Still Alice (2014)

stillalice

I do not recommend that you watch this. It is well-crafted, but the message is one of nihilism. We are exposed to a character afflicted by a debilitating disease, and we are expected to literally watch her die.

But there is one redeeming element, which leads me to believe there was a subtle counter-force in the making of this overall ultimately self-defeating story. Kristen Stewart plays a struggling theatre actress, and delivers two unforgettable monologues, not original unfortunately, but taken from other, more successful plays.

(Also, her sexually ambiguous performance full of unspoken tension stands out from the overtly cliched family roles everyone is playing.)

Kristen Stewart as Lydia Howland, teaches her spiritually bankrupt family about faith-based living.

Kristen Stewart as Lydia Howland, teaches her spiritually bankrupt family about faith-based living.

There are two competing world views in this story. I’d like to focus on the uplifting one, as channeled through Kristen Stewart’s character. As a struggling theatre actress, she is drawn to community theatre, where she is paid nothing, therefore has difficulty validating her choices to her money-hungry family of superficial overachievers (her sister is an opportunistic lawyer, her father is a corporate scientist, and her brother is an emergency-room doctor in training). Yet, in her benevolence, she remains close to them, and subtly preaches a worldview that is more spiritual and essentially life-sustaining.

Blink, and you might miss the real message, overshadowed by the sensationalist performance of Oscar-baiter Moore. Everyone else is clueless (except a brief, yet illuminating appearance by uncredited actress Erin Darke, who acts befuddled by Moore’s forced nonchalance). But Stewart’s sincerity is disarming. Her first crucial monologue is taken from Chekov’s play Three Sisters, and it goes like this:

A time will come when everyone will know what all this is for, why there is this misery; there will be no mysteries and, meanwhile, we have got to live . . . we have got to work, only to work! Tomorrow I’ll go alone; I’ll teach in the school, and I’ll give all my life to those who may need me. Now it’s autumn; soon winter will come and cover us with snow, and I will work, I will work.

It is rather odd, that this block of text, is spoken at length, on a sound stage, in a movie that is otherwise settled on its Upper West Side locations (Columbia University, luxurious brownstone houses, chic restaurants, and a Hamptons beach house). It exists in an opposite universe where the understanding of life is faith-based. “There will be no mysteries and, meanwhile, we have got to live…” is not a denial of spirituality, but a refusal of the “mysteries” of mindlessness and upper class aspirations, which is the unexplainable misanthropic ideology of our current society. On the other hand, “I’ll give all my life to those who may need me”, is a testament to the life-sustaining force that connects us all: love.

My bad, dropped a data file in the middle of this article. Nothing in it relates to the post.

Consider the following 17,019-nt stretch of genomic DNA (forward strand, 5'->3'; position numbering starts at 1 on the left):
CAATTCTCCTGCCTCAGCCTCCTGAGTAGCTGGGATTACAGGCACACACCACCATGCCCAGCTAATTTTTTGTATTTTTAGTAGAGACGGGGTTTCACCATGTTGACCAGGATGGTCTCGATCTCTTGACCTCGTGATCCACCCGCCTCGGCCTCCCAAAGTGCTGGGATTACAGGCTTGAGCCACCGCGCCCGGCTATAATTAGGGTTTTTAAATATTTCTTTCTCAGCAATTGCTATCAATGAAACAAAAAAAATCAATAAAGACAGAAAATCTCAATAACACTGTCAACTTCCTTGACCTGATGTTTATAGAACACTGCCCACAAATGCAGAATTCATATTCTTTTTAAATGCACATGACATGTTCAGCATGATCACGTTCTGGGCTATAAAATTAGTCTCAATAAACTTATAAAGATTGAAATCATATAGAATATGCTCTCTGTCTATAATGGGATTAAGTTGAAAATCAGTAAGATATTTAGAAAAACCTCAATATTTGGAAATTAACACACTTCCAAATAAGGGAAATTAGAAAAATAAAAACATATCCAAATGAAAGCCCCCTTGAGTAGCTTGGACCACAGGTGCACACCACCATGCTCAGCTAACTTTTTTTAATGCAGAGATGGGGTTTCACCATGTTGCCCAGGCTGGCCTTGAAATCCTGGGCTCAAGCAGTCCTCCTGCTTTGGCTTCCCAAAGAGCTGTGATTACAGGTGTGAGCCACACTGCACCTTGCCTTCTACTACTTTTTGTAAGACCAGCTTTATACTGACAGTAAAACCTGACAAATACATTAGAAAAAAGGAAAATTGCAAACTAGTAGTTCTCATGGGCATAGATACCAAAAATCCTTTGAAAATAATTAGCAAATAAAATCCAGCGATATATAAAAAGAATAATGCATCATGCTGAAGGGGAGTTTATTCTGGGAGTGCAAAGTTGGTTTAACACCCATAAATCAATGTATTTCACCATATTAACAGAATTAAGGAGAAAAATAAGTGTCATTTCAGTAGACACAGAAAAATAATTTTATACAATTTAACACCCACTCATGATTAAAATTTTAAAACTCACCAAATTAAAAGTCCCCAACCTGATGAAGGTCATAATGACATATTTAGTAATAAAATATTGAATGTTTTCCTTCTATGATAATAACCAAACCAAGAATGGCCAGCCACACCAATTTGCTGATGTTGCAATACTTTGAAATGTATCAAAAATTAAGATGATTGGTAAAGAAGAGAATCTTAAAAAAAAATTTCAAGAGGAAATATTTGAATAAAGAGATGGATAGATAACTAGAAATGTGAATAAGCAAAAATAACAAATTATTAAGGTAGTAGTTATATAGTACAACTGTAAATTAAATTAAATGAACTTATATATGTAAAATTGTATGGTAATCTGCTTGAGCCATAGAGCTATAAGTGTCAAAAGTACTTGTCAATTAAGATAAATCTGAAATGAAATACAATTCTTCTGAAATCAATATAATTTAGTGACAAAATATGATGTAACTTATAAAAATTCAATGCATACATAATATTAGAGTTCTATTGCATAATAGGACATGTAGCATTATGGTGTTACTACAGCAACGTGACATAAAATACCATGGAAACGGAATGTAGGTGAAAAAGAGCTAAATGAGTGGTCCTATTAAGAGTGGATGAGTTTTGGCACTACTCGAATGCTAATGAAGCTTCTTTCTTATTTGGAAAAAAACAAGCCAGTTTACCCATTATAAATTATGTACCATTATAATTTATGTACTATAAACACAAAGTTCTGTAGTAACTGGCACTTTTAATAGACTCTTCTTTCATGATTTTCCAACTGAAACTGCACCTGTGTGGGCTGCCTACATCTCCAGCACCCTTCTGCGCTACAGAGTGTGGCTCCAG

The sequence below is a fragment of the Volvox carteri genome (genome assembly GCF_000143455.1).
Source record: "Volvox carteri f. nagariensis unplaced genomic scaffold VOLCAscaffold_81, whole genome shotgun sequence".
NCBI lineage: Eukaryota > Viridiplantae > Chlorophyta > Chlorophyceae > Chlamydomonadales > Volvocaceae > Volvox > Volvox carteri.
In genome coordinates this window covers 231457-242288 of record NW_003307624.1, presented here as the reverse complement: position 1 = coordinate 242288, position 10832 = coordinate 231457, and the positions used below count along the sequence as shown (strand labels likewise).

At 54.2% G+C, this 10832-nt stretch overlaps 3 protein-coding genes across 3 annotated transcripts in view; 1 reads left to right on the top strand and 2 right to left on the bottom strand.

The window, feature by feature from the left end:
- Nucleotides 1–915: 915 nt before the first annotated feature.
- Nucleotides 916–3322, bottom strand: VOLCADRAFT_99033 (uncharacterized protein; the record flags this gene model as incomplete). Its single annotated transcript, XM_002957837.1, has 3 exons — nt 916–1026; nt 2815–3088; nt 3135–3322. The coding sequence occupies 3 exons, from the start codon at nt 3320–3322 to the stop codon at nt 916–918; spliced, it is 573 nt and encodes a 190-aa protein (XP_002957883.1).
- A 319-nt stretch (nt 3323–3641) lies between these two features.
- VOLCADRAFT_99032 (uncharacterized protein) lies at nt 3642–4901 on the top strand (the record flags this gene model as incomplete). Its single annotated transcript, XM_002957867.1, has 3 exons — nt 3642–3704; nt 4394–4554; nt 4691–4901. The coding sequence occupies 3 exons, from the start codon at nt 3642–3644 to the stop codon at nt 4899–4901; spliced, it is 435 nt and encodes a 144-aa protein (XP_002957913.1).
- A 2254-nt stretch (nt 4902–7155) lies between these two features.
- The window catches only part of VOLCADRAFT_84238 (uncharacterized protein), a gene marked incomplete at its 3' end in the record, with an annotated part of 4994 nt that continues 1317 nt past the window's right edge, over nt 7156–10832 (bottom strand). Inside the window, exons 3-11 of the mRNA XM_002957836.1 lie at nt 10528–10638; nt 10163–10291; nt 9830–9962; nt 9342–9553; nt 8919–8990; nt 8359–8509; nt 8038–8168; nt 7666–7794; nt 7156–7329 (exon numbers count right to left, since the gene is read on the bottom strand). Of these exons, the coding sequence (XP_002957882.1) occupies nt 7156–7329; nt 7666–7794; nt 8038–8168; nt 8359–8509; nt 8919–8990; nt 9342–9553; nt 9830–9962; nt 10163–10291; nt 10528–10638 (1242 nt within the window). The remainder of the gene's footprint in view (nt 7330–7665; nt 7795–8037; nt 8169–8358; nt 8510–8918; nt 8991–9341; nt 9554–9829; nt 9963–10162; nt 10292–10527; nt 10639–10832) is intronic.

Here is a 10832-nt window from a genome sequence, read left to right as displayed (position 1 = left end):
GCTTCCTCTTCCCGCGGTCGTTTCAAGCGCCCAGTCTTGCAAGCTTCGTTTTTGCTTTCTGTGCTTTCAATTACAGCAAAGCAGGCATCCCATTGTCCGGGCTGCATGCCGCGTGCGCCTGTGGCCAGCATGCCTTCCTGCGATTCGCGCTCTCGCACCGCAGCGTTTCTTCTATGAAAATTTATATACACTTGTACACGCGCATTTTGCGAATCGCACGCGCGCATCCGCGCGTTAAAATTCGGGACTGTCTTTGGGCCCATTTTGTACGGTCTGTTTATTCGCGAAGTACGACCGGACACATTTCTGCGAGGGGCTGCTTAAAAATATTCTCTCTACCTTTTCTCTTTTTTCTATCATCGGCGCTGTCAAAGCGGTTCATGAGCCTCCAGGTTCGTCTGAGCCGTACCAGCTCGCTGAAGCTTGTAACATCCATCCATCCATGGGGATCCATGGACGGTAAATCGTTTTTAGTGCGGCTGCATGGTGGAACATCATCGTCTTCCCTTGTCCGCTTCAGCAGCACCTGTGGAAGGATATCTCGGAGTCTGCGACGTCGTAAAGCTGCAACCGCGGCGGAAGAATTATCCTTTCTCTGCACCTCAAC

The second illuminating performance by Stewart is literally the final scene of the film. She reads to her now completely inarticulate, seemingly unreceptive mother, a passage from Angels in America (Tony Kushner), the celebrated play about gay life and the AIDS crisis in the U.S. I will quote the entire passage, because it is worthwhile:

The plane left the tropopause, the safe air, and attained the outer rim, the ozone, which was ragged and torn, patches of it threadbare as old cheesecloth, and that was frightening. But I saw something that only I could see, because of my astonishing ability to see such things: Souls were rising, from the earth far below, souls of the dead, of people who had perished, from famine, from war, from the plague, and they floated up, like skydivers in reverse, limbs all akimbo, wheeling and spinning. And the souls of these departed joined hands, clasped ankles, and formed a web, a great net of souls, and the souls were three-atom oxygen molecules, of the stuff of ozone, and the outer rim absorbed them, and was repaired. Nothing’s lost forever. In this world, there’s a kind of painful progress. Longing for what we’ve left behind, and dreaming ahead.

Stewart delivers it with studied restraint, at times stumbling over some words as if overwhelmed by the visionary insight she is expressing. The passage is of course, about love, the elusive sensation every other character appears to be numb to. Moore listens, and claims to understand. But understanding and feeling are distinct, and these two short scenes, lifted from the the theatre, and performed by a young actress of stunning talent and serious conviction, is truer art than the 90 other minutes of Hollywood coterie congratulating itself for its egocentricity and materialism.

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Categories: female leads, Notes

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